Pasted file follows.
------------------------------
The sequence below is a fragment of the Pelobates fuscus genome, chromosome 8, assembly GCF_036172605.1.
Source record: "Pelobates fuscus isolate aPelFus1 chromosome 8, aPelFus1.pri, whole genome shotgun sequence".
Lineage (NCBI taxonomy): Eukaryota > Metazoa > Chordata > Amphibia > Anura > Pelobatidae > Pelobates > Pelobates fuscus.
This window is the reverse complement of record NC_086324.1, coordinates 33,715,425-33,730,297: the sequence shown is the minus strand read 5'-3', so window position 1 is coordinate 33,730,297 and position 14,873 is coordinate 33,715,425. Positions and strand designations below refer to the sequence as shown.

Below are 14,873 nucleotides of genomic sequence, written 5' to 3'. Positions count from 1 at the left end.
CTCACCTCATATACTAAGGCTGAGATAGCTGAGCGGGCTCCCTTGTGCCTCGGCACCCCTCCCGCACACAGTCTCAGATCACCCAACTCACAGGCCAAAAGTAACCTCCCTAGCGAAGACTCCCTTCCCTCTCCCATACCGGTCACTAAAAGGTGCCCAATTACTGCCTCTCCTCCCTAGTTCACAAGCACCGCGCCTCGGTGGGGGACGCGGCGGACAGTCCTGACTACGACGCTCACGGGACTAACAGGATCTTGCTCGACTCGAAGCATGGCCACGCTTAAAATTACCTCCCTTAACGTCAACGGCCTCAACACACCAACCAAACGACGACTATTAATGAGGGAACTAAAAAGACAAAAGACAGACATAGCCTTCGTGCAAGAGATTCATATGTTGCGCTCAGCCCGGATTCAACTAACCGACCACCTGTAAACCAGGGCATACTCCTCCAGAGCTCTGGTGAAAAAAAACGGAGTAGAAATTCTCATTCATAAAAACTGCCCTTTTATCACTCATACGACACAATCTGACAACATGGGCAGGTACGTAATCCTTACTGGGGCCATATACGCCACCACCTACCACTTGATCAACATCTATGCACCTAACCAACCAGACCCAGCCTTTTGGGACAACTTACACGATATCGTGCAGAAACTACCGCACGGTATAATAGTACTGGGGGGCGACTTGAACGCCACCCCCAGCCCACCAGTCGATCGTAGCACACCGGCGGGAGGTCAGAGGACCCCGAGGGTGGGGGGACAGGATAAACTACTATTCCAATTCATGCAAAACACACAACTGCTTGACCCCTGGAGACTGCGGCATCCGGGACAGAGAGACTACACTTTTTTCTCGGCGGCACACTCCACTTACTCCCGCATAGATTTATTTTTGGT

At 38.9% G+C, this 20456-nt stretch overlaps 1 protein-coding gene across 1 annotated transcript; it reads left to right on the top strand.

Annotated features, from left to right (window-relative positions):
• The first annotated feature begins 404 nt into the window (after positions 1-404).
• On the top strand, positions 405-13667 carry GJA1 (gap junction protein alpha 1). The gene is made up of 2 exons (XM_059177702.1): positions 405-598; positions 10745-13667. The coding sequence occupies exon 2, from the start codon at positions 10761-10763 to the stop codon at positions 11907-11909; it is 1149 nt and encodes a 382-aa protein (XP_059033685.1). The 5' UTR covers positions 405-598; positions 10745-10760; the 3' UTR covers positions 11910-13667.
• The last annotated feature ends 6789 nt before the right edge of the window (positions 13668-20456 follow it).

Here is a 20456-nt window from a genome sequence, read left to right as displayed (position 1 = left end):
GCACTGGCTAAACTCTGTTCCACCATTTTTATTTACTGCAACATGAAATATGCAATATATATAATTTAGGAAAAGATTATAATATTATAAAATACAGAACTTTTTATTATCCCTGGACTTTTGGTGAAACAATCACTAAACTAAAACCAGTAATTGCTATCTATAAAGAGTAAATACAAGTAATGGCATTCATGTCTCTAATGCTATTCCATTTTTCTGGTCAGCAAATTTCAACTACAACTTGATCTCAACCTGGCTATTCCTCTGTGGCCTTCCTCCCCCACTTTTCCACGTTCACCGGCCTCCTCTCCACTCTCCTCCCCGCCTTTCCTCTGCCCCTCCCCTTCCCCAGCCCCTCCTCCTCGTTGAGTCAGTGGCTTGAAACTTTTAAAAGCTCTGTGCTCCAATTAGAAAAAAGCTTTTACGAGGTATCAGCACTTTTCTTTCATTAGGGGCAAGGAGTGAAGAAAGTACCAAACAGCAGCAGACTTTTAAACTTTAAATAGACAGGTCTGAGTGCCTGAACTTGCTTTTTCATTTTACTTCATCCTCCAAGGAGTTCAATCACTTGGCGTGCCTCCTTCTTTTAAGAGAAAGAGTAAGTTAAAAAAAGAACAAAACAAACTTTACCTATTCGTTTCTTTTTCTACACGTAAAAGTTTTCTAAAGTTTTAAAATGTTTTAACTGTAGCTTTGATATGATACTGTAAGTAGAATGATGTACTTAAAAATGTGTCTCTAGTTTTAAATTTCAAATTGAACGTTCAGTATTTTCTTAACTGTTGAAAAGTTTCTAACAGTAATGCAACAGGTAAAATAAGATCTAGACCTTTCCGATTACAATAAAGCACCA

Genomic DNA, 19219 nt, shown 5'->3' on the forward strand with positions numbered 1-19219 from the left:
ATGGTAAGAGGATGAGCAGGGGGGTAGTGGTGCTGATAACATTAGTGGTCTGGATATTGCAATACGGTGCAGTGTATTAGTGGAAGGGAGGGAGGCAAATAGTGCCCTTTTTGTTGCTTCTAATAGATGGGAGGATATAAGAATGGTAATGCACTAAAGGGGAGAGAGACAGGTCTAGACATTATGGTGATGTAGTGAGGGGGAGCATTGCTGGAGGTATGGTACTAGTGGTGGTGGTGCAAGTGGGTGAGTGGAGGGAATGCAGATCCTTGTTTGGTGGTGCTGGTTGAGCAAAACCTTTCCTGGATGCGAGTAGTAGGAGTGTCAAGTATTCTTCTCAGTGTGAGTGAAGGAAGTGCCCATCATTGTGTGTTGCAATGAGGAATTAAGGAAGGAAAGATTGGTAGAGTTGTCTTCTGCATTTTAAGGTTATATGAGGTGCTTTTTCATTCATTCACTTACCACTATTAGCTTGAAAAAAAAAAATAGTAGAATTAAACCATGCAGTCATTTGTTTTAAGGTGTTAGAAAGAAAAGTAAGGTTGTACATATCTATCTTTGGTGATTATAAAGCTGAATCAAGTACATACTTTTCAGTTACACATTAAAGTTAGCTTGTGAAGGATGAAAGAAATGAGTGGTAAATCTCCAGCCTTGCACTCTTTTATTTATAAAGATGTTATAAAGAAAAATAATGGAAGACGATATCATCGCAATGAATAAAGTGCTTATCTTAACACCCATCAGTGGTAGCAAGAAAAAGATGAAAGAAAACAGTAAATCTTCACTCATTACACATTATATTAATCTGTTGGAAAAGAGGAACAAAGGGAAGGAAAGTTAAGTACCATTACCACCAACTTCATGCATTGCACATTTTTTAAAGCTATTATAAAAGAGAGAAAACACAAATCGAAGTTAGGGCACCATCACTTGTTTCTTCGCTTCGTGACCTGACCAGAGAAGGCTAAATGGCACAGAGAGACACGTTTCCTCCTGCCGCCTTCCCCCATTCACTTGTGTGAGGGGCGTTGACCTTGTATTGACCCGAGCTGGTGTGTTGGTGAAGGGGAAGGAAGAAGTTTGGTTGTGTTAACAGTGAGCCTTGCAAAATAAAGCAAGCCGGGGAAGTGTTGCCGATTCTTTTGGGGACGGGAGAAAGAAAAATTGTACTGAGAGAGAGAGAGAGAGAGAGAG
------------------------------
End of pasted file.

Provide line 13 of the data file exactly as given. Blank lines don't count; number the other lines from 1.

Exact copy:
GCACTGGCTAAACTCTGTTCCACCATTTTTATTTACTGCAACATGAAATATGCAATATATATAATTTAGGAAAAGATTATAATATTATAAAATACAGAACTTTTTATTATCCCTGGACTTTTGGTGAAACAATCACTAAACTAAAACCAGTAATTGCTATCTATAAAGAGTAAATACAAGTAATGGCATTCATGTCTCTAATGCTATTCCATTTTTCTGGTCAGCAAATTTCAACTACAACTTGATCTCAACCTGGCTATTCCTCTGTGGCCTTCCTCCCCCACTTTTCCACGTTCACCGGCCTCCTCTCCACTCTCCTCCCCGCCTTTCCTCTGCCCCTCCCCTTCCCCAGCCCCTCCTCCTCGTTGAGTCAGTGGCTTGAAACTTTTAAAAGCTCTGTGCTCCAATTAGAAAAAAGCTTTTACGAGGTATCAGCACTTTTCTTTCATTAGGGGCAAGGAGTGAAGAAAGTACCAAACAGCAGCAGACTTTTAAACTTTAAATAGACAGGTCTGAGTGCCTGAACTTGCTTTTTCATTTTACTTCATCCTCCAAGGAGTTCAATCACTTGGCGTGCCTCCTTCTTTTAAGAGAAAGAGTAAGTTAAAAAAAGAACAAAACAAACTTTACCTATTCGTTTCTTTTTCTACACGTAAAAGTTTTCTAAAGTTTTAAAATGTTTTAACTGTAGCTTTGATATGATACTGTAAGTAGAATGATGTACTTAAAAATGTGTCTCTAGTTTTAAATTTCAAATTGAACGTTCAGTATTTTCTTAACTGTTGAAAAGTTTCTAACAGTAATGCAACAGGTAAAATAAGATCTAGACCTTTCCGATTACAATAAAGCACCA